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Liraglutide Therapy for Type 2 Diabetes: Overcoming Unmet Needs

Karolinska Institutet, Department of Clinical Science and Education, Division of Internal Medicine, Unit for Diabetes Research, Södersjukhuset, SE-118 83 Stockholm, Sweden
Pharmaceuticals 2010, 3(3), 764-781;
Submission received: 15 January 2010 / Revised: 3 March 2010 / Accepted: 19 March 2010 / Published: 22 March 2010
(This article belongs to the Special Issue Antidiabetic Drugs)


Although advances have been achieved in the management of type 2 diabetes, current treatment options for patients with this disease still fail to address disease progression, glycaemic control remains suboptimal and therapies are often associated with weight gain and hypoglycaemia. Thus, new antidiabetes therapies are being sought. Glucagon-like peptide-1 (GLP-1) and glucose-dependent insulinotropic polypeptide (GIP) are incretin hormones that have been the recent focus of research. The physiological action of GLP-1, in particular, has demonstrated its potential in addressing the therapeutic needs of patients with type 2 diabetes. To exploit this action, liraglutide, a human GLP-1 analogue that shares 97% of its amino acid sequence identity with native GLP-1, has been developed. In a recent phase 3 trial programme (LEAD, Liraglutide Effect and Action in Diabetes), treatment with liraglutide was associated with substantial improvements in glycaemic control and low risk of hypoglycaemia. In addition, reductions in weight and systolic blood pressure were reported. There is also an indication that liraglutide is capable of improving β-cell function and increasing β-cell mass. Thus, liraglutide may overcome the limitations with current therapies and help to address the unmet clinical needs of patients with type 2 diabetes.

1. Introduction

Diabetes is a progressive disease characterised by impaired β-cell function, and reduced insulin sensitivity and secretion. Over time, glycaemic control deteriorates and exacerbates the risk of patients experiencing micro- and macrovascular complications [1].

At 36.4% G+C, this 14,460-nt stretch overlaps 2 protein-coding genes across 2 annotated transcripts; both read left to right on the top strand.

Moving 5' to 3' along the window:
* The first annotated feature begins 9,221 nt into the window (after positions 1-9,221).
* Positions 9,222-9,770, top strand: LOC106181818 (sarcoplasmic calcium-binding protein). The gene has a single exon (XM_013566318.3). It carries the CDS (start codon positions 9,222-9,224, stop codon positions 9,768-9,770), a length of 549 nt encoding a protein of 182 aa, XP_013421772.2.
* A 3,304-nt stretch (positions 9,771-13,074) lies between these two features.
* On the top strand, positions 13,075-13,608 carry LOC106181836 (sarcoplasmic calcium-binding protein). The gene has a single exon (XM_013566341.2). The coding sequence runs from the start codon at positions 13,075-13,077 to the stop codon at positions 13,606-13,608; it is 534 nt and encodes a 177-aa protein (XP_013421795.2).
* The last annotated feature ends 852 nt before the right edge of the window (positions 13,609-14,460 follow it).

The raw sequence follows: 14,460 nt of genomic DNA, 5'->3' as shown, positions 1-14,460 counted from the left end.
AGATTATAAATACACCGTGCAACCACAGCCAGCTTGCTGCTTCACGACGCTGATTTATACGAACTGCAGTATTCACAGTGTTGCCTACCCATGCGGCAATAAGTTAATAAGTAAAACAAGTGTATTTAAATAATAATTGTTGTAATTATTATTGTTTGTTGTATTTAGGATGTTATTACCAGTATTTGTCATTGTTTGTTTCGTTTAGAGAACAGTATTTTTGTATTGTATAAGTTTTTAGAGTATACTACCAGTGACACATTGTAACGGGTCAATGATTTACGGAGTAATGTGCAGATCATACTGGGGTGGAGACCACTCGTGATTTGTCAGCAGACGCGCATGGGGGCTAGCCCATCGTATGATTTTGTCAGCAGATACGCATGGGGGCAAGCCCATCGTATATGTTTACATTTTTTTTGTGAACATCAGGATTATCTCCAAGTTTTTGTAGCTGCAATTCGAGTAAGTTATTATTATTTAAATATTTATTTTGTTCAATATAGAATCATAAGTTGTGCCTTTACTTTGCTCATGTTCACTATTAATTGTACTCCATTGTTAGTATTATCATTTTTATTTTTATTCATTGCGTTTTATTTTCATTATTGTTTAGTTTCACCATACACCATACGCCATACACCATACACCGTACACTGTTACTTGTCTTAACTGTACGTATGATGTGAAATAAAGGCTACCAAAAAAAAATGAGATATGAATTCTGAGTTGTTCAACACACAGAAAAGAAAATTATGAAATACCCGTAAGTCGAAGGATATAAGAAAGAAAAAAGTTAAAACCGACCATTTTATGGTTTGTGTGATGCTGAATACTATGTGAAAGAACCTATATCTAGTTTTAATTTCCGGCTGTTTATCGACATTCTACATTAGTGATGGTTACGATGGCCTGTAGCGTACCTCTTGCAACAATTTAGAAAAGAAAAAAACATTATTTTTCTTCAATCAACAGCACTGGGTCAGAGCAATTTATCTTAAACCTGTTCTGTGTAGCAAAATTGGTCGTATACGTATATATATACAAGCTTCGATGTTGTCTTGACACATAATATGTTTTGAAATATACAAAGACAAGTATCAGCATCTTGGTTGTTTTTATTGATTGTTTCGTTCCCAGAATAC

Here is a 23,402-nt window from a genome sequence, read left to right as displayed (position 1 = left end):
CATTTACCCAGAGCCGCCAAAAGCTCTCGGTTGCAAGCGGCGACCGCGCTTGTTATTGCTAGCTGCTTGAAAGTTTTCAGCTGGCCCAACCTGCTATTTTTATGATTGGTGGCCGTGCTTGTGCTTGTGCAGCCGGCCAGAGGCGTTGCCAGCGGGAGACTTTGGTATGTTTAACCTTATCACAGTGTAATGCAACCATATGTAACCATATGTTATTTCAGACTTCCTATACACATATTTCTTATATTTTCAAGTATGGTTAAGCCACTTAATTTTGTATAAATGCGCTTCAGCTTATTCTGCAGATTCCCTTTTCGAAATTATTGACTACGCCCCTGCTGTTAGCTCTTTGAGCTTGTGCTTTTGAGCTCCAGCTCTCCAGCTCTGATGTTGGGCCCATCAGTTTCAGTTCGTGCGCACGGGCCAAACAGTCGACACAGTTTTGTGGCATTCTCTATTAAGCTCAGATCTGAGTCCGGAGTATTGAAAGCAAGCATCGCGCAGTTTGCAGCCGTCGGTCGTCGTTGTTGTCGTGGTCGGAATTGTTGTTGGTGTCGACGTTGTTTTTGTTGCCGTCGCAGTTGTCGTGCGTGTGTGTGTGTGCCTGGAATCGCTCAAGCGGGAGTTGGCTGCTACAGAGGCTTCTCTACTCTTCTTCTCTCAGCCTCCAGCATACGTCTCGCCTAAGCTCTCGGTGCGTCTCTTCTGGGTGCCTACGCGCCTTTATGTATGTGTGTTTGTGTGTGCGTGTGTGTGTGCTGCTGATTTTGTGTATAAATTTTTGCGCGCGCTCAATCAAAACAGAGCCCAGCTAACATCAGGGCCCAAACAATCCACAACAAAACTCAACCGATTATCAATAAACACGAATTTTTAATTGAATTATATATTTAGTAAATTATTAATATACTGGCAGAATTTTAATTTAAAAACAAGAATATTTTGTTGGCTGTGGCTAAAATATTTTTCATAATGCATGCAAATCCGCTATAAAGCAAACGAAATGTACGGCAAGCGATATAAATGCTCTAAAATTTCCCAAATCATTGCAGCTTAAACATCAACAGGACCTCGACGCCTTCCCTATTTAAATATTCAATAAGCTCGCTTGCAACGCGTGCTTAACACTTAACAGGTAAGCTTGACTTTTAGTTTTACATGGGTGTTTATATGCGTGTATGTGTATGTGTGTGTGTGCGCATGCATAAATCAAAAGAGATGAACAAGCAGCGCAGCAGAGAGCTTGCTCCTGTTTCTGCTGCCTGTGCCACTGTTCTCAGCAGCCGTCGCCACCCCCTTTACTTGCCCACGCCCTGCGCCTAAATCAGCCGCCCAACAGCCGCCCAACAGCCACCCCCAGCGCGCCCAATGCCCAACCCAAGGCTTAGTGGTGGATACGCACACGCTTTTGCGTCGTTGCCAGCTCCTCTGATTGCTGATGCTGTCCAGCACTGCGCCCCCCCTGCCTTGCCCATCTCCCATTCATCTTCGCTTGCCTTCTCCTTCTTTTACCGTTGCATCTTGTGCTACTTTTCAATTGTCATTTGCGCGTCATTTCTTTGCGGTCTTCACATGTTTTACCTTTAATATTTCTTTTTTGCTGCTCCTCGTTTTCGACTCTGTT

Although there is an abundance of treatment options and guidelines available for the management of type 2 diabetes, they are unable to avert the natural progression of the disease and sustain glycaemic control in the long term. Furthermore, currently available treatment options (such as sulphonylureas [SUs], thiazolidinediones [TZDs] and most insulins) are often associated with hypoglycaemia and weight gain [1,2] (Figure 1 and Figure 2). Such adverse effects can have detrimental health implications for the patient. For example, hypoglycaemia can be an unpleasant side effect of antidiabetes therapy that can compromise patient adherence to treatment, and serious hypoglycaemic events, left untreated, can lead to a loss of consciousness, brain damage or even death. Moreover, obesity is a common comorbidity in subjects with type 2 diabetes (affecting 60–90% of patients diagnosed). Additional weight gain as a consequence of treatment with SUs or insulin, for example, can reduce patients’ quality of life and hinder adherence to treatment. Obesity is also an independent risk factor for cardiovascular (CV) disease, further compromising patient outcomes [3,4,5].